Skip to content

NEEDS HL- Former OFA president completes his memoirs with a book in anecdote form

Roger George was one of the seven inductees to the Ontario Agricultural Hall of Fame for 2021
Roger George relaxes with his book, 'Odyssey', which is told in anecdote form. The cover shows George as a teenager fishing while living in England. Rocco Frangione Photo

Roger George of Powassan, a president of the Ontario Federation of Agriculture (OFA) during the early 1990s and one of seven inductees to the Ontario Agricultural Hall of Fame for 2021, would be one of the first people to tell you that had he stayed in England, he would never have been elected to any farm organization.

But events and hard economic times paved the way for George to lead the OFA during contentious times and help bring about pivotal farm programs.

During his early years as a rural leader, George realized an independent farmer couldn't survive.

“If we're interdependent and work together, we can do anything,” he said.

Looking back on his involvement, George says a lot was accomplished and his perceptions and attitude also changed during his formative years to his leadership period.

“I really did build an amazing relationship with bureaucrats who 20 years previously I hated every one of them,” George said.

“But they became amazing resources just like my colleagues in the farming groups. And when you have everyone in your corner, it becomes a lot easier to fight battles.”

George soaked up knowledge early on as a farm leader and knew how to use it to a farmer's advantage.

In the early 1980s, he learned a valuable lesson from Nipissing MP Jean-Jacques Blais. He gave Blais a technical presentation at a meeting, which the MP found informative but not memorable.

“He thanked me for the information saying it was interesting and that he was going to have his staff pore over the numbers,” recalled George.

“But then Blais said when you talk to a politician, tell him a story he's going to remember, and if you can make him cry, so much the better.”

George put the advice to work shortly after against Paul Cosgrove, who held several federal government portfolios, including minister responsible for the Canada Mortgage and Housing Corp.

It was a period of terrible grain prices. George told Cosgrove of a Bruce County farm family who let their tractor driver go because they couldn't afford to pay him. The family's 12-year-old son began driving the tractor and during spring seeding, the young boy died when the tractor overturned.

George says Cosgrove became emotional when he heard the story, and from a farming standpoint the sector now had a sympathetic ear.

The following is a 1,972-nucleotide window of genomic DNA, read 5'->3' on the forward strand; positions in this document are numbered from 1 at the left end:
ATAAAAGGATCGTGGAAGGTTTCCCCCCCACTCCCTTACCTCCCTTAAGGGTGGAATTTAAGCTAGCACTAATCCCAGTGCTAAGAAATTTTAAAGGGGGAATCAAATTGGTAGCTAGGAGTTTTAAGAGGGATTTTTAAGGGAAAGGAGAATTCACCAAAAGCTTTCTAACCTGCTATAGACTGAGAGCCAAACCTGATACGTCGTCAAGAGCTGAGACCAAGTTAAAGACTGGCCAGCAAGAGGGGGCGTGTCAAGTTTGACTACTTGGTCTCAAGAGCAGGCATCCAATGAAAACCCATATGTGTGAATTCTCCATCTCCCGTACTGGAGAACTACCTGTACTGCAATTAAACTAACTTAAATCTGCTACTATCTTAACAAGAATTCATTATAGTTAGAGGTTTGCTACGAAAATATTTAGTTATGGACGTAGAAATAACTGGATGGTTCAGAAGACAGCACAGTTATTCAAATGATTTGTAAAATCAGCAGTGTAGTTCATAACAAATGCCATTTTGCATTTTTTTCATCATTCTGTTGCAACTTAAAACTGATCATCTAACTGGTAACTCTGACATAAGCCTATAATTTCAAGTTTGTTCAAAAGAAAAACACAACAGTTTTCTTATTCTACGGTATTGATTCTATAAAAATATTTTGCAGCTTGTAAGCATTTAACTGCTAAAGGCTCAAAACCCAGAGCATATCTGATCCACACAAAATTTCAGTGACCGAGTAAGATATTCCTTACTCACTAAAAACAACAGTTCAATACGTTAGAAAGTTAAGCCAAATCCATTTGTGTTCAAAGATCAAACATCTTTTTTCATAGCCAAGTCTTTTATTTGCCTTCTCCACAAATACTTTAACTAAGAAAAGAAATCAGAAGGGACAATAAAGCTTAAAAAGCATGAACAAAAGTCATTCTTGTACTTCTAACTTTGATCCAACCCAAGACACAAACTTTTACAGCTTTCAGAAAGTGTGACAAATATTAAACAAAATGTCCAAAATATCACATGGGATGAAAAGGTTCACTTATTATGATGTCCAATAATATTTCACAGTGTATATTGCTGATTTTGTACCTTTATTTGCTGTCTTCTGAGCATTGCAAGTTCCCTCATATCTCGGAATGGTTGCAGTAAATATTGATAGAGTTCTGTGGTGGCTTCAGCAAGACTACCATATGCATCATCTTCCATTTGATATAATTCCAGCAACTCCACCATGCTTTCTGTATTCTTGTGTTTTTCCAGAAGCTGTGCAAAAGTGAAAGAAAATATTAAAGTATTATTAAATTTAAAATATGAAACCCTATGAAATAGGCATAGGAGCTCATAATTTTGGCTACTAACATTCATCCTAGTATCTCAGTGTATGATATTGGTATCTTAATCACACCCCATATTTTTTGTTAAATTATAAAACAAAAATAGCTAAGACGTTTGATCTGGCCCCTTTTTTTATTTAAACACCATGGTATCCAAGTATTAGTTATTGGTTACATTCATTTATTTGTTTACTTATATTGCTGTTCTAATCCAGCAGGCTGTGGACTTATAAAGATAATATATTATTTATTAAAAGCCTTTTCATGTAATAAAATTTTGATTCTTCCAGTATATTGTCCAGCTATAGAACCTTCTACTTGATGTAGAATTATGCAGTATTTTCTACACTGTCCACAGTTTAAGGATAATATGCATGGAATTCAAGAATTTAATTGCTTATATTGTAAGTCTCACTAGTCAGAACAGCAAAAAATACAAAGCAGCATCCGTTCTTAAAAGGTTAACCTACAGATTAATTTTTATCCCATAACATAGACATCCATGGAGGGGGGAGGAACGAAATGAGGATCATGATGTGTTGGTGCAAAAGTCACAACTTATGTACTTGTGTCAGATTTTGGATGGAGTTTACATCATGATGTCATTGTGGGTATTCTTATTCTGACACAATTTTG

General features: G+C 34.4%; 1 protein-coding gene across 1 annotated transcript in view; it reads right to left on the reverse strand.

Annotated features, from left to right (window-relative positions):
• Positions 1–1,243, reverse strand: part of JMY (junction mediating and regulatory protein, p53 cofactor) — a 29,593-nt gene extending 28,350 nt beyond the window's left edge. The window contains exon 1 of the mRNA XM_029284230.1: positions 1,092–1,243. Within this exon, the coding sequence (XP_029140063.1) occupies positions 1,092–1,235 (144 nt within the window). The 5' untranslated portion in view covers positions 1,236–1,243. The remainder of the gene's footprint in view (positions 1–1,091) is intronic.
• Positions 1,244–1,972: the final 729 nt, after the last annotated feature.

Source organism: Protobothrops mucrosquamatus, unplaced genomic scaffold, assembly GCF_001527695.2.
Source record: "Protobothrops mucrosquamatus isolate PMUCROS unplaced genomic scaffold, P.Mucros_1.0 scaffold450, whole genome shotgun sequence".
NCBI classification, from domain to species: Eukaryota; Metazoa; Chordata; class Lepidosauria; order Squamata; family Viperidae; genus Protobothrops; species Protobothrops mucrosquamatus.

“Here was a politician who knew nothing about agriculture, but we told him a story he would never forget,” George said.

Telling politicians emotional stories was a device George used for years to come, and counts former Ontario premier Bob Rae as one of the people he could tell a story to that grabbed his attention.

George's last heavy duty involvement with the agriculture sector ended around 2004.

He didn't sit idle, but became involved with economic development in Powassan and for a time chaired the municipality's economic development committee.

He also was a founding member of the community's family health team.

But these days George is pretty well retired with his second wife, Laurel J. Campbell, a journalist with North Bay Nipissing News, after his first wife Rosemary died in 2007.

During COVID-19 last year, George completed his memoirs, which he tells in anecdote form.

The book has its beginnings shortly after Rosemary passed away when George, accompanied by Campbell, took his son Michael to England on the anniversary of his mother's death.

“I wanted to show him the haunts where his mother and I used to hang out when we were in our 20s,” George said.

The family went to many pubs and George recounted numerous tales with old friends of their days as wild young people.

“The next day, Michael said to me he began to understand some of the stories he'd heard over the years actually have some semblance of truth, and told me I should write them down before I dropped dead and he would never know what I did,” George said.

In 2009, George began writing his memoirs. It was a process he started and stopped over the years until he began writing about his life in anecdote form.

The book highlights his experiences with agriculture but mostly deals with his personal life, and for that reason, George says it won't be released publicly.

The book, which he calls 'Odyssey,' was written for Michael and only a handful were printed.

“An odyssey is a long, winding journey that has all these twists, turns, adventures, as well as ups and downs,” George said.

“You also have no idea where it's going to end, if it ends at all, and there's absolutely no guarantee of a happy ending. I felt that sums up my life pretty much. It's been a real winding journey.”

With 'Odyssey' now complete, George has more to say about his life and says he plans to call the follow-up book 'Etcetera.'

- Rocco Frangione, Local Journalism Initiative Reporter, North Bay Nugget. The Local Journalism Initiative is funded by the Government of Canada.